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Dec 13, 2012

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Craig

Peter...
This brought tears to my eyes. Dr. Rogers was right. It's sad seeing something as great as the SBC riddled with it's own bullets. Again, for those unfamiliar, I graduated from an SBC affiliate school but I don't attend an SBC church and as of yet never have. It's not that I have anything against them, I just never have.
But I have enormous respect and admiration for the great people of this Convention and the great scholars and teachers she has produced. As a semi-outsider it is sad to watch the infighting and to realize that the energy and effort expended in this battle isn't being used to expand the Gospel of Jesus Christ. I've stated before that I think you all should merely sever the baby and resolve this forever. Let the Reformists start their own Convention or vice-versa and be done with it. The issue...as in any divorce...is assets.
I also think that deep in the hearts of all, there abides a love for the SBC too deep to deliver a mortal wound.
Sadly, what some of you may be missing is that slow poison is still death. It just takes longer and thus appears to be something other than death.
Resolve your differences, men of God, and be about your Father's business. Peter, I do and always will admire your passion that remains coupled with loving civility. Carry on, dear friend.
Craig

Max

Craig writes "As a semi-outsider it is sad to watch the infighting and to realize that the energy and effort expended in this battle isn't being used to expand the Gospel of Jesus Christ. I've stated before that I think you all should merely sever the baby and resolve this forever. Let the Reformists start their own Convention or vice-versa and be done with it."

As this debate within SBC ranks continues to rage (yes, rage describes some of the brethren), I find myself agreeing more each day with Craig's thinking as we face the prospects of a new year clubbing each other with Scripture. There's no doubt that SBC's reputation and effectiveness have been tainted in the minds of outside observers (both saved and lost).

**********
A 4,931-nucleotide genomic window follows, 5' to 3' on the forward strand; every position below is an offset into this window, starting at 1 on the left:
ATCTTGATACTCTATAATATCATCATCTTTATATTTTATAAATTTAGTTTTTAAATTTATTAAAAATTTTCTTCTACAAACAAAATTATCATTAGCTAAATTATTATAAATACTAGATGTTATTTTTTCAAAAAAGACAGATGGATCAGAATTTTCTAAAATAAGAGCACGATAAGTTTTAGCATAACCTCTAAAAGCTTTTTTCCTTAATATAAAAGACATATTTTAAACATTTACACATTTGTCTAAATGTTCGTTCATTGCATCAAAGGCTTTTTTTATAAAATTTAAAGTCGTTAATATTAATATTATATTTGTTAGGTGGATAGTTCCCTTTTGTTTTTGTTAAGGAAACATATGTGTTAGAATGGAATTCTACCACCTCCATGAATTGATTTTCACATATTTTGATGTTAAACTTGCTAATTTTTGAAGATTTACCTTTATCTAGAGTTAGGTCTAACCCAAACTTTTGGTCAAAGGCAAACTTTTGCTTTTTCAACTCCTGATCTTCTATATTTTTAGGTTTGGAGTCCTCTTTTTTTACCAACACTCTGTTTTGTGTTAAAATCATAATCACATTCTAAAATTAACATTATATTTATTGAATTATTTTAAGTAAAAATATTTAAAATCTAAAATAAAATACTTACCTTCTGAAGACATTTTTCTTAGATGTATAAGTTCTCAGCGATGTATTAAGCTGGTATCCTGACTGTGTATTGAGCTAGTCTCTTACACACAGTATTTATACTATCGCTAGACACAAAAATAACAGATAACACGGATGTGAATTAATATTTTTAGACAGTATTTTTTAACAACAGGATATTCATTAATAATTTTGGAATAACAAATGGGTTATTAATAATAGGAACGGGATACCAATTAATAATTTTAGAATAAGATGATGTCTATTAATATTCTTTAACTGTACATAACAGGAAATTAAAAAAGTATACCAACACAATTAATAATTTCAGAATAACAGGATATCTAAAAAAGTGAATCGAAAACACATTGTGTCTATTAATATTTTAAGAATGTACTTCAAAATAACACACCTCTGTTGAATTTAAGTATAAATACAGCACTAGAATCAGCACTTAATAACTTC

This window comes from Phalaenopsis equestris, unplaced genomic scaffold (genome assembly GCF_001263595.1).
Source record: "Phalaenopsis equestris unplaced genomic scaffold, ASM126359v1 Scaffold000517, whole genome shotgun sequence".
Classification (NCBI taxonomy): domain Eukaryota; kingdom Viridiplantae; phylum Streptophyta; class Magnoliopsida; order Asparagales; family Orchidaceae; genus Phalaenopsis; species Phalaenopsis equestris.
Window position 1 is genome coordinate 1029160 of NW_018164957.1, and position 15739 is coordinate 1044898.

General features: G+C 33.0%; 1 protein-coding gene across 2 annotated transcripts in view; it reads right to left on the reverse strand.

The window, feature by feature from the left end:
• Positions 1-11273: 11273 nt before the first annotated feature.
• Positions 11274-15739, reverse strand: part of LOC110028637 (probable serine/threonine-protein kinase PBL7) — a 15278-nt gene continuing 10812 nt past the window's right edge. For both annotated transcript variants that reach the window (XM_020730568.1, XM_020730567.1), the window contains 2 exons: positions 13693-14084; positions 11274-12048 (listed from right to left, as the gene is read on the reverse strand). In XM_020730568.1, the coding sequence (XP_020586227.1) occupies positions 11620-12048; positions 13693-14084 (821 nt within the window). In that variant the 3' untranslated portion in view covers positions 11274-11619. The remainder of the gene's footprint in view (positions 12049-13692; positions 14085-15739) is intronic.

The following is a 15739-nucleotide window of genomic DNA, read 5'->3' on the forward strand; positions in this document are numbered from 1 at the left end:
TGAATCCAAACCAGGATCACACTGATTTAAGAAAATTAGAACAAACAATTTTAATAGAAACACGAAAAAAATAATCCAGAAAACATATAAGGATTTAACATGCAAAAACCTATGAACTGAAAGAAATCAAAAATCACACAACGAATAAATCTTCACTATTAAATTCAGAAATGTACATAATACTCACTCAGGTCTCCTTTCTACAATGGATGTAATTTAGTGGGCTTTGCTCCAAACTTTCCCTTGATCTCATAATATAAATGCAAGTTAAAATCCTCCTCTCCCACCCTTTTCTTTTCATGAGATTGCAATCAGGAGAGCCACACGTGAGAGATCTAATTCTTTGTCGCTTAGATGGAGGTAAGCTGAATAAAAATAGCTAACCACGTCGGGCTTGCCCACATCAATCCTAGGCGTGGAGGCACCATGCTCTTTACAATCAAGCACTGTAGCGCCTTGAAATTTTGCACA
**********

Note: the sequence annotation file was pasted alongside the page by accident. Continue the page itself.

While the Reformers in our midst much despise Charles Finney, he provided some good counsel in this regard in his book "Revivals of Religion":

"It is evident that many more churches need to be divided. How many there are that hold together, and yet do no good, for the simple reason that they are not sufficiently agreed. They do not think alike, nor feel alike ... and while this is so, they never can work together ... they are only a hindrance to each other and to the work of God. In many cases they see and feel that this is so, and yet they keep together, conscientiously, for fear a division should dishonor religion, when in fact the division that now exists may be making religion a by-word and a reproach. Far better would it be if they would agree to divide amicably ... Let them separate, and each party work in its own way ..."

Agreeing to disagree is not unity. Getting along to go along is only a temporary patch on a deep wound. How can two opposing messages regarding God’s plan of salvation co-exist in a single denomination going forward? Mixture in the camp has tremendous ramifications regarding Biblical instruction to the next generation of Southern Baptists, as well as a consistent SBC message for global evangelism. Perhaps its time to lay the club down and divide the camp ... so that those who desire to reform will have an easier row to hoe, while those who don't can focus again on winning a world to Christ without internal distraction.

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